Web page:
The Supreme Court’s near-unanimous decision allowing protests at military funerals is getting a lot of attention this week, raising questions about the limits of free speech. In the education realm, buzz is building about an Arizona charter school teacher who got fired for refusing to remove a bumper sticker from her car. (It reads, “Have you drugged your kid today?”)
From 3,000 feet away, the school’s decision to terminate her contract strikes me as highly questionable. (Supposedly some parents were upset with the anti-Ritalin, anti-anti-depressants message, which I guess they found unfair or mean.) But regardless, the bigger question is whether her free speech rights were violated. On that score, it seems to me (not a lawyer, mind you) that it’s not a hard call: if she was parking her car on school grounds, then there’s little question: she had no broad right to free speech.
The courts have long held that employers can limit the expression of their employees. That’s doubly true for schools, which can regulate the speech of their teachers, at least while they are working in their official capacity. To rule otherwise would be preposterous–to say that teachers have the right to teach whatever they’d like, for instance.
If the teacher wanted to keep the bumper sticker, all she had to do was to park her car off school grounds. But just as federal employees don’t have the right to park a car with a political bumper sticker in their office garages, neither do employees have the right to park a car with a message their employers disagree with in their employers’ lot.*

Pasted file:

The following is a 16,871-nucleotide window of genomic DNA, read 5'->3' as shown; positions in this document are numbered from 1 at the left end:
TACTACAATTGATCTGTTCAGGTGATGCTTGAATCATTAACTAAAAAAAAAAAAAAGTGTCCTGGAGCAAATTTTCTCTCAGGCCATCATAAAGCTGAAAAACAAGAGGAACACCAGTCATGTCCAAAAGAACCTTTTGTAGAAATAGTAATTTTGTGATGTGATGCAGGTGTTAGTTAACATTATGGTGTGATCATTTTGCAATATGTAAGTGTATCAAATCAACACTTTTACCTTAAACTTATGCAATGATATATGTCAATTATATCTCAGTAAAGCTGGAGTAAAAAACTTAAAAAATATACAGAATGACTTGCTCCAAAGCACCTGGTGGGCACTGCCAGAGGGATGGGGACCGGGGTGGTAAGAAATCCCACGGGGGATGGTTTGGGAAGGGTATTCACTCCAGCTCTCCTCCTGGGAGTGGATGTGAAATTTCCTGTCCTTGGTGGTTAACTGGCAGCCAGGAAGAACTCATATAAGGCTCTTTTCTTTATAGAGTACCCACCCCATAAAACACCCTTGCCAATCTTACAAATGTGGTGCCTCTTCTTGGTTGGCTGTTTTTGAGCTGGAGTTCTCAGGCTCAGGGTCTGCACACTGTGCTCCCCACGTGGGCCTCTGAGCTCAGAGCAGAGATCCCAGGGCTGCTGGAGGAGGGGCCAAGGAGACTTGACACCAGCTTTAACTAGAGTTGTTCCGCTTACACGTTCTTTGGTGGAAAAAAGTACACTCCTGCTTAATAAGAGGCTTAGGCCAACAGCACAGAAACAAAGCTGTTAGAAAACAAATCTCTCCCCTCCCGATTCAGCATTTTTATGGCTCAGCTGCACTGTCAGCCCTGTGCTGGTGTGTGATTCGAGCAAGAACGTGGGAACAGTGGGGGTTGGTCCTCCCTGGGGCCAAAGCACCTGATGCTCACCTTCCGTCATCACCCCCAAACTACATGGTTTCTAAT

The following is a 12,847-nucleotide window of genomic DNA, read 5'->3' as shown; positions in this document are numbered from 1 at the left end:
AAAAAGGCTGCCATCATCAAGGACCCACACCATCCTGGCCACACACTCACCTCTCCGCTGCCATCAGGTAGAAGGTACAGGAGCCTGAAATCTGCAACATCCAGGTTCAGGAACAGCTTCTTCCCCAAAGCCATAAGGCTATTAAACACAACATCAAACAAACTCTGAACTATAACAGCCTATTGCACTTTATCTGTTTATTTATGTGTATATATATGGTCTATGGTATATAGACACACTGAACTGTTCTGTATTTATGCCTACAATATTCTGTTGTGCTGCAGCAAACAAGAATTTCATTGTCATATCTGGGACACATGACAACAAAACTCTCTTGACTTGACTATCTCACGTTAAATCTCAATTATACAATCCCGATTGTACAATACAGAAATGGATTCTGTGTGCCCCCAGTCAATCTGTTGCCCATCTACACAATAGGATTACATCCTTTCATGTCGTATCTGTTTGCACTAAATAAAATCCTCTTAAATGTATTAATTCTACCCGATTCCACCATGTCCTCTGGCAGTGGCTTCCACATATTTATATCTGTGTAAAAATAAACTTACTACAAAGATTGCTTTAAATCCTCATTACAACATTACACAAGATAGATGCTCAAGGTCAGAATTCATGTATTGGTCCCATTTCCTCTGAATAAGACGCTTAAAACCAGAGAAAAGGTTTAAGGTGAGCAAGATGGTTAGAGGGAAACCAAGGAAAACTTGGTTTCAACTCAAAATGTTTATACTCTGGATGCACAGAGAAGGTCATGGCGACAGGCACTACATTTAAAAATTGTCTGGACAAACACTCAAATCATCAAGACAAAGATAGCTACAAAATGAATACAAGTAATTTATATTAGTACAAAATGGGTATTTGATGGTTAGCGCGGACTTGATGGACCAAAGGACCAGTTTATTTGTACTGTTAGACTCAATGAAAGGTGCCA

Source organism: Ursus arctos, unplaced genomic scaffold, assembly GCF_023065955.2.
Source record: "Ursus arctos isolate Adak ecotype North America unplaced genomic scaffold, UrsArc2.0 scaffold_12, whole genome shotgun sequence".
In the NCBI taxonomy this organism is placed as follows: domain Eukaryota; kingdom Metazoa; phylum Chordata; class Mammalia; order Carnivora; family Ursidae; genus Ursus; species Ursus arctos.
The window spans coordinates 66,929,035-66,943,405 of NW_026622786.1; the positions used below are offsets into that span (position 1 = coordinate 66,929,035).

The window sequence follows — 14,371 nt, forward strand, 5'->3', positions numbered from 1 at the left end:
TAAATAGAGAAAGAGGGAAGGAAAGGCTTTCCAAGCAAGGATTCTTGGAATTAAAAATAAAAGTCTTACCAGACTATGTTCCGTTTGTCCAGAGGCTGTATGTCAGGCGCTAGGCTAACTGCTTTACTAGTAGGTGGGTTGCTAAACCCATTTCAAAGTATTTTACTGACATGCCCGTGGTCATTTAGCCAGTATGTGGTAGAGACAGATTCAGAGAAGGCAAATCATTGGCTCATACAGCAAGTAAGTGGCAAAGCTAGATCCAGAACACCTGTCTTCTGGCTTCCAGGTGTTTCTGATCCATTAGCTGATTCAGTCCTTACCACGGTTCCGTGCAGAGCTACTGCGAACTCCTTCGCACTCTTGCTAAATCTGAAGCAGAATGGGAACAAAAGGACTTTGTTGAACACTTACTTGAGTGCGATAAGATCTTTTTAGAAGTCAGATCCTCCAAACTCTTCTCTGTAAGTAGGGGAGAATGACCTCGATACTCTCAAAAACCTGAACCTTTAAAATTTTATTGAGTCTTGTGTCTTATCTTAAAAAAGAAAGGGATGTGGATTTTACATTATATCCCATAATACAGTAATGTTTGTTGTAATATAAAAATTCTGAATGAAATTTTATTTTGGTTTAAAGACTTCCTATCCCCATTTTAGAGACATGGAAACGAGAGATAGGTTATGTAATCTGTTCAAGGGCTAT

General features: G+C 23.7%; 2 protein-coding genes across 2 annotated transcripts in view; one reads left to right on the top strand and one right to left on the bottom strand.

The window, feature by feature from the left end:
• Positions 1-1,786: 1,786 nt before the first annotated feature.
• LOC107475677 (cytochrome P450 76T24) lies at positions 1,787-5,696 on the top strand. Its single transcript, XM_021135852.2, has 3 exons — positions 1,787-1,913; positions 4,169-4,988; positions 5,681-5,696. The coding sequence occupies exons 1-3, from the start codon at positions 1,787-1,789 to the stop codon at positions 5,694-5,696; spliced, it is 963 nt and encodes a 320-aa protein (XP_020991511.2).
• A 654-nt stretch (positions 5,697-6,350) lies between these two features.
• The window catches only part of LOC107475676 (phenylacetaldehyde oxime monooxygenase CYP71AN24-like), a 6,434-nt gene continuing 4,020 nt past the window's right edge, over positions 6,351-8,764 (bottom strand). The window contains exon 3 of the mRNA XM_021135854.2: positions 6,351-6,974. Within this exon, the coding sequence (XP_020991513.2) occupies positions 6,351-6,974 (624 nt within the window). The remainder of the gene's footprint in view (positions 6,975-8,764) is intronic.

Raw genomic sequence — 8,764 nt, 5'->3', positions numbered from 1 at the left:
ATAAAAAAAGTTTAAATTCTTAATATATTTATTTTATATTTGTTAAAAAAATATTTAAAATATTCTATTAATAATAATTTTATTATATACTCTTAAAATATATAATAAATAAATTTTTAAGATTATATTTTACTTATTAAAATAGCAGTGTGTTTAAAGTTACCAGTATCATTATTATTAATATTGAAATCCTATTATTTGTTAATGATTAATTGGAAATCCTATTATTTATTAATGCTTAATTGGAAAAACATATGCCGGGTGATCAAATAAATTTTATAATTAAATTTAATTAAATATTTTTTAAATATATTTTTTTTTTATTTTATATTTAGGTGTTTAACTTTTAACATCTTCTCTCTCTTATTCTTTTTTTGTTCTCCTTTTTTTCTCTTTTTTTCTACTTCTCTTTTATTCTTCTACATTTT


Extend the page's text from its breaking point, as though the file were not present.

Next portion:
Still, the irony is this: Supreme Court decisions indicate that if this teacher had been a student, she would have indeed enjoyed the right to park her bumper-sticker-laden car on school grounds. Under the “bong hits for Jesus” ruling, schools can’t regulate the content of student expression unless it is disruptive or promotes a pro-drug-use message. (A brand-new federal court decision just found that students have a right to wear “Be happy, not gay” tee-shirts to protest gay tolerance initiatives.) Particularly since this bumper sticker offered an anti-drug use message (different drugs of course!) it seems like it would sail right through the Constitutional gauntlet. (Schools could, I suppose, outlaw all bumper stickers from cars parked in their lots, since such a policy is content-neutral.)
This crazy outcome–whereby students enjoy more rights than their teachers do–is the result of free-speech confusion going all the way back to Tinker and its declaration that students don’t abandon their rights “at the schoolhouse door.” That’s preposterous and, as this example shows, increasingly untenable–unless we want to continue making teachers second-class citizens in their own schools.
* Actually, I’m assuming that schools are allowed to limit teachers’ speech anywhere on school grounds, including parking lots, though I’m not totally sure any court has actually ruled on that. And federal employees’ speech rights are regulated by the Hatch Act, which wouldn’t apply here.